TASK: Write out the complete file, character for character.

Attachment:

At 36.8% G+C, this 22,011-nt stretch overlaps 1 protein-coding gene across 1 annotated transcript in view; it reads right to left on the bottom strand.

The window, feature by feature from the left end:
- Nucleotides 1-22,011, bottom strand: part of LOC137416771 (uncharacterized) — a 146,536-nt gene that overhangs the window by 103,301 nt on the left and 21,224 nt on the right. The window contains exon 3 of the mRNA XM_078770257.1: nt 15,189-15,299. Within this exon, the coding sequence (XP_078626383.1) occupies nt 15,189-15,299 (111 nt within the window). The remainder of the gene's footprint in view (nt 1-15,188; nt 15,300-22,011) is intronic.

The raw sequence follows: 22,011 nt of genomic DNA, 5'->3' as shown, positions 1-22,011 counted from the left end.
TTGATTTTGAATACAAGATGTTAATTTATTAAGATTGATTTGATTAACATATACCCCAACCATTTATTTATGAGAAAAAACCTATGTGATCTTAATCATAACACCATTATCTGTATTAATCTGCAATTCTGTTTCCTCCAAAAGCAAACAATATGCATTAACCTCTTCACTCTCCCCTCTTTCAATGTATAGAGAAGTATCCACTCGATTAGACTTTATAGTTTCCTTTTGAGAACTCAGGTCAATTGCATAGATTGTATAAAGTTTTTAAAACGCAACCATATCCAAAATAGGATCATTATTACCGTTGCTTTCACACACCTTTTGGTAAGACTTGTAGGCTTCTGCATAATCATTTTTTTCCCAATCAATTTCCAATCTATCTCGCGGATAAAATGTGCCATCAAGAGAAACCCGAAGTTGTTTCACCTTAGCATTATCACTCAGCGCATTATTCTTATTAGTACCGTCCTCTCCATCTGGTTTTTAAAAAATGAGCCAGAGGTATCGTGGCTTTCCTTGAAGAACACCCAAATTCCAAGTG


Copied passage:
At 36.8% G+C, this 22,011-nt stretch overlaps 1 protein-coding gene across 1 annotated transcript in view; it reads right to left on the bottom strand.

The window, feature by feature from the left end:
- Nucleotides 1-22,011, bottom strand: part of LOC137416771 (uncharacterized) — a 146,536-nt gene that overhangs the window by 103,301 nt on the left and 21,224 nt on the right. The window contains exon 3 of the mRNA XM_078770257.1: nt 15,189-15,299. Within this exon, the coding sequence (XP_078626383.1) occupies nt 15,189-15,299 (111 nt within the window). The remainder of the gene's footprint in view (nt 1-15,188; nt 15,300-22,011) is intronic.

The raw sequence follows: 22,011 nt of genomic DNA, 5'->3' as shown, positions 1-22,011 counted from the left end.
TTGATTTTGAATACAAGATGTTAATTTATTAAGATTGATTTGATTAACATATACCCCAACCATTTATTTATGAGAAAAAACCTATGTGATCTTAATCATAACACCATTATCTGTATTAATCTGCAATTCTGTTTCCTCCAAAAGCAAACAATATGCATTAACCTCTTCACTCTCCCCTCTTTCAATGTATAGAGAAGTATCCACTCGATTAGACTTTATAGTTTCCTTTTGAGAACTCAGGTCAATTGCATAGATTGTATAAAGTTTTTAAAACGCAACCATATCCAAAATAGGATCATTATTACCGTTGCTTTCACACACCTTTTGGTAAGACTTGTAGGCTTCTGCATAATCATTTTTTTCCCAATCAATTTCCAATCTATCTCGCGGATAAAATGTGCCATCAAGAGAAACCCGAAGTTGTTTCACCTTAGCATTATCACTCAGCGCATTATTCTTATTAGTACCGTCCTCTCCATCTGGTTTTTAAAAAATGAGCCAGAGGTATCGTGGCTTTCCTTGAAGAACACCCAAATTCCAAGTG